Since the emergence of reports such as the National Consensus Project for Quality Palliative Care (2013) and the National Association of Orthopaedic Nurses Palliative Care Consensus Document (2005), there continues to be a growing recognition of the multiple adverse effects of serious illness and chronic conditions, as well as the potential benefits of receiving palliative or end-of-life care. As modern technology expands its ability to support life, ethical dilemmas may be encountered in the provision of palliative or end-of-life care. Through integration of the precepts of palliative care and consideration of the relevant ethical principles, orthopaedic nurses may best meet their patients' comprehensive needs at an exceedingly difficult time.
Cheryl L. Petersen, RN, BSN, CPHON, Doctoral Student, Marquette University, Milwaukee, Wisconsin.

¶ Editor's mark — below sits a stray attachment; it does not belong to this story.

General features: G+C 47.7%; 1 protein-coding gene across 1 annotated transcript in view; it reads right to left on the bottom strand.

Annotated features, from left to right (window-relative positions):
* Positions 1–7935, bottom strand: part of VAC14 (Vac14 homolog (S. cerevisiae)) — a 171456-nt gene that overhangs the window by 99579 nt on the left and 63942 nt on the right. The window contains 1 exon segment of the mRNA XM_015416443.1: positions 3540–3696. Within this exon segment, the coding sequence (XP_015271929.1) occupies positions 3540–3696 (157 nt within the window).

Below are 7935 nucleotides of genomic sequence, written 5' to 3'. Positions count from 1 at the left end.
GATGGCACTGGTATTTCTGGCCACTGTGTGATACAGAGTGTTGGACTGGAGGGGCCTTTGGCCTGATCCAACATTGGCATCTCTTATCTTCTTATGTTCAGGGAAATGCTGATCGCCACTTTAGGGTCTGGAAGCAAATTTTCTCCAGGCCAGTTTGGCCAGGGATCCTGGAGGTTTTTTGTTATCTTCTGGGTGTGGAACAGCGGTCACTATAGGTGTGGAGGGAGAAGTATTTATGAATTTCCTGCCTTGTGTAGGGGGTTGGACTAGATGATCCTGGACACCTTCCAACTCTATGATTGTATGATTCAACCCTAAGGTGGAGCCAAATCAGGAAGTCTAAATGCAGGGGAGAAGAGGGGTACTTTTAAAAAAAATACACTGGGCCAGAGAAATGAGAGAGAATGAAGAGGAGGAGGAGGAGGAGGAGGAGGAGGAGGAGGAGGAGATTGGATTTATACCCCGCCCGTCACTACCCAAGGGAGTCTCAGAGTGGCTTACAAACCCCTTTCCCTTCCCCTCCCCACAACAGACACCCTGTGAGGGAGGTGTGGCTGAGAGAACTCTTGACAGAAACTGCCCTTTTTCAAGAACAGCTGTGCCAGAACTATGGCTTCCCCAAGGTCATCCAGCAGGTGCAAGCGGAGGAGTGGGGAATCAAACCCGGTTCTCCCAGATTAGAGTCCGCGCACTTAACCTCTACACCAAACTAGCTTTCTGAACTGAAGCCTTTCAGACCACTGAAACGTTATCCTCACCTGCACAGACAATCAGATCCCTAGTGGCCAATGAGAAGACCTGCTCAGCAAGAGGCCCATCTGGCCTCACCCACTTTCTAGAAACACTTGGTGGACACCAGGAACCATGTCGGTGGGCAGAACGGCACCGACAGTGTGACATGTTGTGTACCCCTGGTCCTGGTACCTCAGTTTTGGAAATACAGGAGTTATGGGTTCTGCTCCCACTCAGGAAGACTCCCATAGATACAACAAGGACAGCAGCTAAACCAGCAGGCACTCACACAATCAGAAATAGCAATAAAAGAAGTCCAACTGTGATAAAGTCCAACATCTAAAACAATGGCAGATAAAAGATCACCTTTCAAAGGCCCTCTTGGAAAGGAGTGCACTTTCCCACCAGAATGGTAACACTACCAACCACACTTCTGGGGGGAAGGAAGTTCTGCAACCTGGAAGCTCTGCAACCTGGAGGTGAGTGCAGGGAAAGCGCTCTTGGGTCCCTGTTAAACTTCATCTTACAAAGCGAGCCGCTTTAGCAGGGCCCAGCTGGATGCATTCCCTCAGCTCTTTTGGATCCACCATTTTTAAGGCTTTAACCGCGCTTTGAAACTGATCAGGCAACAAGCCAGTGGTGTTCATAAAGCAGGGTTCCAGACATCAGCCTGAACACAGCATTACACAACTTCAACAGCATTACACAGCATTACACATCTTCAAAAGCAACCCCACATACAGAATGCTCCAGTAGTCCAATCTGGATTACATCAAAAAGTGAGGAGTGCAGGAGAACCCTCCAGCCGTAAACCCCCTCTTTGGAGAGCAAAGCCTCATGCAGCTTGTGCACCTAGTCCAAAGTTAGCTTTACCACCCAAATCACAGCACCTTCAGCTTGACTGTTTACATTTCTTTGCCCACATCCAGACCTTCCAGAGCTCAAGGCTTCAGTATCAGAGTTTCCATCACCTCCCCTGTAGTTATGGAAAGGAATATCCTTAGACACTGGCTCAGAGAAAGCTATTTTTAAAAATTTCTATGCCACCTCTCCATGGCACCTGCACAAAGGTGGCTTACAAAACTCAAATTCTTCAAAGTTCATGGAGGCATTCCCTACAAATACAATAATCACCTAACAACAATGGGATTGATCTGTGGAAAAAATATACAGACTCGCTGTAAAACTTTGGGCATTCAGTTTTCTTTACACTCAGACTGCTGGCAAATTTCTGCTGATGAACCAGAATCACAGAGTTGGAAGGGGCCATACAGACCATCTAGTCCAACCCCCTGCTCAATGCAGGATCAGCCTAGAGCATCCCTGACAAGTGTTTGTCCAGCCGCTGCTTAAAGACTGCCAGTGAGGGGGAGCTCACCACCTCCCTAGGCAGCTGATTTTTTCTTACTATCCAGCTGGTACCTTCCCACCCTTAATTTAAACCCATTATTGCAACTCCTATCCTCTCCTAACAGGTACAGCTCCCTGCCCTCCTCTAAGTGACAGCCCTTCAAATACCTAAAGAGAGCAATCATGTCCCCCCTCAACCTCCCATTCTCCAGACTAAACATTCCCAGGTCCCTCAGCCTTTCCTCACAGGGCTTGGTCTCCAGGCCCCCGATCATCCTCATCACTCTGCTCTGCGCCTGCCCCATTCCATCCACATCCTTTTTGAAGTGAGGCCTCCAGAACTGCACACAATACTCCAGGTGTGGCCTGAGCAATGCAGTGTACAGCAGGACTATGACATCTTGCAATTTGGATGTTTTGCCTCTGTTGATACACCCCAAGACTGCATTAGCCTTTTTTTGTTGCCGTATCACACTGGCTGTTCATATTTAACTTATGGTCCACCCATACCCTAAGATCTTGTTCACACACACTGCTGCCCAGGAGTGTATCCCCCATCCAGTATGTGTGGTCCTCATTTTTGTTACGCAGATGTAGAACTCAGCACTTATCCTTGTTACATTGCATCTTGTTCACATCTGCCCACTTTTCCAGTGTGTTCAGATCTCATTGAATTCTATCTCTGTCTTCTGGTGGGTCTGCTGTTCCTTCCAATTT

Susan Breakwell, APHN-BC, DNP, Clinical Associate Professor, Director, Marquette University Institute for Palliative and End of Life Care, Milwaukee, Wisconsin.
Margaret Callahan, CRNA, PhD, FAAN, Marquette University Interim Provost, Dean, College of Nursing, Milwaukee, Wisconsin.
The authors and planners have disclosed no potential conflicts of interest, financial or otherwise.
Cheryl Petersen's doctoral work was supported in part by the following sources: American Cancer Society Graduate Scholarship in Cancer Nursing Practice (Grant 121693-GSCNP-11-238-01-SCN); American Cancer Society Doctoral Degree Scholarship in Cancer Nursing (Grant 9124356-DSCN-13-269-01-SCN); Tylenol Future Care Scholarship; Oncology Nursing Society Master's and Doctoral Scholarships; Nurses Educational Funds Doctoral Scholarship; and Hospice and Palliative Nurses' Association Doctoral Scholarship.